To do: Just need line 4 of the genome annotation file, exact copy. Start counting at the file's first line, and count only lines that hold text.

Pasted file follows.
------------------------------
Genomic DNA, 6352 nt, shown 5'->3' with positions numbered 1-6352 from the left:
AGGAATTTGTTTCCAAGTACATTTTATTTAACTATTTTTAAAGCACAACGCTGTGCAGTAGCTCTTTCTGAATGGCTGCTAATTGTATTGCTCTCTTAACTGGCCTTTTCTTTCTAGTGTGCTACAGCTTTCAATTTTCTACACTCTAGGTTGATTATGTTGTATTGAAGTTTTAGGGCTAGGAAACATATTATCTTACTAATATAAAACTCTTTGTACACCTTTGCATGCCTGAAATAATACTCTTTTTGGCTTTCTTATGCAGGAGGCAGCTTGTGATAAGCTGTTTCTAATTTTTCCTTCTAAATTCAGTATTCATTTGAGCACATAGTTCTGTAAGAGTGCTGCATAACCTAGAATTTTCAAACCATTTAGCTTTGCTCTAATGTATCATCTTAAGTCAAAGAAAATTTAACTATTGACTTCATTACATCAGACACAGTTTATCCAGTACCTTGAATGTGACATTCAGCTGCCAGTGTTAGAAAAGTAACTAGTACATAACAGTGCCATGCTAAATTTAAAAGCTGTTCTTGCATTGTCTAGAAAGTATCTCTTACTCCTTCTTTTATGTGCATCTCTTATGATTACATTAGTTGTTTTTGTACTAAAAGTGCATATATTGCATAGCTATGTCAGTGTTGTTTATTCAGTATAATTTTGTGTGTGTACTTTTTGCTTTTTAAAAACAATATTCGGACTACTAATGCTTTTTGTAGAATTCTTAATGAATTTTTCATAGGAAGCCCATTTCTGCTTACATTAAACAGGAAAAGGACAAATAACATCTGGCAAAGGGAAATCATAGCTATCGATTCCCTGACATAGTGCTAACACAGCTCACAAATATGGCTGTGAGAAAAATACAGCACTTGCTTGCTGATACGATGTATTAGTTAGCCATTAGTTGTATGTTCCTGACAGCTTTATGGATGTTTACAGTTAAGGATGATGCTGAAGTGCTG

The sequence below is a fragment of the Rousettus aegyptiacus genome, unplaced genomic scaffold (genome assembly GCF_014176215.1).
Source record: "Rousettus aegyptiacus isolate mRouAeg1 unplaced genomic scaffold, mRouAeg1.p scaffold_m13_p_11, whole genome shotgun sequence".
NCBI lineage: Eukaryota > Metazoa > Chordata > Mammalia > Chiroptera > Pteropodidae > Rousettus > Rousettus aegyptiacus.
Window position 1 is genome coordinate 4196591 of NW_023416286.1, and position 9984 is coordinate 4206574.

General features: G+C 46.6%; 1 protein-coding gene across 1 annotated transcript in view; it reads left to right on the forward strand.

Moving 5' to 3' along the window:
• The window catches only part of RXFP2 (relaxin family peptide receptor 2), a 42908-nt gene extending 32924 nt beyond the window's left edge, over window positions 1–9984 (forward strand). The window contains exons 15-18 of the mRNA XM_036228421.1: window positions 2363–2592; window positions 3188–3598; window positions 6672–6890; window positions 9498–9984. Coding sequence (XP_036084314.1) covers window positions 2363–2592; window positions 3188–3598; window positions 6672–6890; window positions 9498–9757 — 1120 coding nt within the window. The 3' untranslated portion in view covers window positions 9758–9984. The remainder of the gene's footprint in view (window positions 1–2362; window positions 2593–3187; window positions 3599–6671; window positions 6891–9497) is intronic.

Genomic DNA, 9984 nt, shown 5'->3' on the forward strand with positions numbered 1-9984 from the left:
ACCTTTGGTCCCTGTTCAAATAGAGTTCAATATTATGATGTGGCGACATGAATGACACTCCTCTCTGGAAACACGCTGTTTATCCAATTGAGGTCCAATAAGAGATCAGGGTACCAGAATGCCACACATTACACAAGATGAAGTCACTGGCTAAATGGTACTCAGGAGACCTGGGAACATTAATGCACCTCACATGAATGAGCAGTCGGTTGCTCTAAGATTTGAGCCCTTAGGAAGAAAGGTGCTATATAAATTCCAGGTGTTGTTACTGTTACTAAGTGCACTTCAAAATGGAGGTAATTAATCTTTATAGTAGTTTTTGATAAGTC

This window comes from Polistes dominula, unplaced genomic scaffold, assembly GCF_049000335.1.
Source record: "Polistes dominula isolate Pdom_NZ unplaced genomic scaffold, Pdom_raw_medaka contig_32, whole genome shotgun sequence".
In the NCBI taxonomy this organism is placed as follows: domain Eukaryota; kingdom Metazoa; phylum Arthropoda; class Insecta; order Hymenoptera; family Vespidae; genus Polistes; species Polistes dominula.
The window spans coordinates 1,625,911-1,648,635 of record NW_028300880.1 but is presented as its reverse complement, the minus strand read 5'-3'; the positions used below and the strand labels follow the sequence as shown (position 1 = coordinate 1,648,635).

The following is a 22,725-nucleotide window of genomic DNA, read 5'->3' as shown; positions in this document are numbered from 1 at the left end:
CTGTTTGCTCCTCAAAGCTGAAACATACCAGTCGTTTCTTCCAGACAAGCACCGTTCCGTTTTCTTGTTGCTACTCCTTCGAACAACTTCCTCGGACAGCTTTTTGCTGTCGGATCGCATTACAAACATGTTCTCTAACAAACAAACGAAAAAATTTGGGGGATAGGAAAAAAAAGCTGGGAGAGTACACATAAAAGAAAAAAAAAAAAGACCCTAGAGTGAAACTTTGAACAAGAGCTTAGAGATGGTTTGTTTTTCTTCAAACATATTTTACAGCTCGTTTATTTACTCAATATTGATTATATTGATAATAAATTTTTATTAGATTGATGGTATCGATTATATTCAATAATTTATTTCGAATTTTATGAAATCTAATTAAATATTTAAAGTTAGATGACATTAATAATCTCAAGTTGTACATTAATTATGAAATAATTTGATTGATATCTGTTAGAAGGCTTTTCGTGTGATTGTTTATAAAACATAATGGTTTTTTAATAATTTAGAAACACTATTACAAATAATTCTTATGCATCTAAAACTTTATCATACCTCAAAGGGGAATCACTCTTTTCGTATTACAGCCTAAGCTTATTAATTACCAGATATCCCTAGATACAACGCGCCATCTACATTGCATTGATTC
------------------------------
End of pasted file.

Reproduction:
Source record: "Rousettus aegyptiacus isolate mRouAeg1 unplaced genomic scaffold, mRouAeg1.p scaffold_m13_p_11, whole genome shotgun sequence".